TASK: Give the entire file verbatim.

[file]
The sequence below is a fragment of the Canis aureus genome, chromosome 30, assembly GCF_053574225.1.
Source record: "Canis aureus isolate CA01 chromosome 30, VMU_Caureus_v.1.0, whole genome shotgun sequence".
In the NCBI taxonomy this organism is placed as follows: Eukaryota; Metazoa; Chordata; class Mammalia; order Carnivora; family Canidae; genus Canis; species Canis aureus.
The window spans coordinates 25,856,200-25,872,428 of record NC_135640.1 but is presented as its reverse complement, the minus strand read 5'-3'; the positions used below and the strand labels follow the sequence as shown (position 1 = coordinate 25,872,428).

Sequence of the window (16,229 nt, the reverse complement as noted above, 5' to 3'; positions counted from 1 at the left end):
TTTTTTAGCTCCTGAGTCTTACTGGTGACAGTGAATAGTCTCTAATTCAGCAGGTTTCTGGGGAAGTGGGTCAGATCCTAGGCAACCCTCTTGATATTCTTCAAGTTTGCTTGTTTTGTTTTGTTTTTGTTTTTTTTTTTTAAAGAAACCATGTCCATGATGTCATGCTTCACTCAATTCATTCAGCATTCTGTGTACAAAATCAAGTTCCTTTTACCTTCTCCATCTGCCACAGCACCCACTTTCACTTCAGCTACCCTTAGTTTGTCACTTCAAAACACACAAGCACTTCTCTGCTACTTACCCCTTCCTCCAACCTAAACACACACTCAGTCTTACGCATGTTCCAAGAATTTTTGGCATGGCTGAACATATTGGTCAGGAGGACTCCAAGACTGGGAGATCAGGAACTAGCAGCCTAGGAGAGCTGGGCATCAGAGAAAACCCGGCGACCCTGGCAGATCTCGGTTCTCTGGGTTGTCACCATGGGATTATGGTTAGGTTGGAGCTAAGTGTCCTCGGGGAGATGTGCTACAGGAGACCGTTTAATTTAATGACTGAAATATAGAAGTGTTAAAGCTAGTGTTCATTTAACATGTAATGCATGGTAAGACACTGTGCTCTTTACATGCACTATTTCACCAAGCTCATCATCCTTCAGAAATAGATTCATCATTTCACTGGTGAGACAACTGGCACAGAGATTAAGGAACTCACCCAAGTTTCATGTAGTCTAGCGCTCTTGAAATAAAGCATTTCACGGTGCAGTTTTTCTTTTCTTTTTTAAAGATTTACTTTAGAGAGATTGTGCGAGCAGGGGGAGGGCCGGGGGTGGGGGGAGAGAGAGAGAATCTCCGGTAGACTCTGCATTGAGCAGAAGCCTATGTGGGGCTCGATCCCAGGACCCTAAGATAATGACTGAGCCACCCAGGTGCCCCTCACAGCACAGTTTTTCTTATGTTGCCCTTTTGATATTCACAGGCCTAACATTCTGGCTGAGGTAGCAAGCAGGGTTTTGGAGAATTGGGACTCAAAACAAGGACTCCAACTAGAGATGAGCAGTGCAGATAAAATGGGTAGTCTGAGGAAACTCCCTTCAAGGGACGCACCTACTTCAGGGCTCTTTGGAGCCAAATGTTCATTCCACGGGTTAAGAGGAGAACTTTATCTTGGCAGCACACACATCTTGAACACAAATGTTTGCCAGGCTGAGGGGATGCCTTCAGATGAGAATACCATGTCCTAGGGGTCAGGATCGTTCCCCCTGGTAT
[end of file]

The sequence below is a fragment of the Canis aureus genome, chromosome 30, assembly GCF_053574225.1.
Source record: "Canis aureus isolate CA01 chromosome 30, VMU_Caureus_v.1.0, whole genome shotgun sequence".
In the NCBI taxonomy this organism is placed as follows: Eukaryota; Metazoa; Chordata; class Mammalia; order Carnivora; family Canidae; genus Canis; species Canis aureus.
The window spans coordinates 25,856,200-25,872,428 of record NC_135640.1 but is presented as its reverse complement, the minus strand read 5'-3'; the positions used below and the strand labels follow the sequence as shown (position 1 = coordinate 25,872,428).

Sequence of the window (16,229 nt, the reverse complement as noted above, 5' to 3'; positions counted from 1 at the left end):
TTTTTTAGCTCCTGAGTCTTACTGGTGACAGTGAATAGTCTCTAATTCAGCAGGTTTCTGGGGAAGTGGGTCAGATCCTAGGCAACCCTCTTGATATTCTTCAAGTTTGCTTGTTTTGTTTTGTTTTTGTTTTTTTTTTTTAAAGAAACCATGTCCATGATGTCATGCTTCACTCAATTCATTCAGCATTCTGTGTACAAAATCAAGTTCCTTTTACCTTCTCCATCTGCCACAGCACCCACTTTCACTTCAGCTACCCTTAGTTTGTCACTTCAAAACACACAAGCACTTCTCTGCTACTTACCCCTTCCTCCAACCTAAACACACACTCAGTCTTACGCATGTTCCAAGAATTTTTGGCATGGCTGAACATATTGGTCAGGAGGACTCCAAGACTGGGAGATCAGGAACTAGCAGCCTAGGAGAGCTGGGCATCAGAGAAAACCCGGCGACCCTGGCAGATCTCGGTTCTCTGGGTTGTCACCATGGGATTATGGTTAGGTTGGAGCTAAGTGTCCTCGGGGAGATGTGCTACAGGAGACCGTTTAATTTAATGACTGAAATATAGAAGTGTTAAAGCTAGTGTTCATTTAACATGTAATGCATGGTAAGACACTGTGCTCTTTACATGCACTATTTCACCAAGCTCATCATCCTTCAGAAATAGATTCATCATTTCACTGGTGAGACAACTGGCACAGAGATTAAGGAACTCACCCAAGTTTCATGTAGTCTAGCGCTCTTGAAATAAAGCATTTCACGGTGCAGTTTTTCTTTTCTTTTTTAAAGATTTACTTTAGAGAGATTGTGCGAGCAGGGGGAGGGCCGGGGGTGGGGGGAGAGAGAGAGAATCTCCGGTAGACTCTGCATTGAGCAGAAGCCTATGTGGGGCTCGATCCCAGGACCCTAAGATAATGACTGAGCCACCCAGGTGCCCCTCACAGCACAGTTTTTCTTATGTTGCCCTTTTGATATTCACAGGCCTAACATTCTGGCTGAGGTAGCAAGCAGGGTTTTGGAGAATTGGGACTCAAAACAAGGACTCCAACTAGAGATGAGCAGTGCAGATAAAATGGGTAGTCTGAGGAAACTCCCTTCAAGGGACGCACCTACTTCAGGGCTCTTTGGAGCCAAATGTTCATTCCACGGGTTAAGAGGAGAACTTTATCTTGGCAGCACACACATCTTGAACACAAATGTTTGCCAGGCTGAGGGGATGCCTTCAGATGAGAATACCATGTCCTAGGGGTCAGGATCGTTCCCCCTGGTAT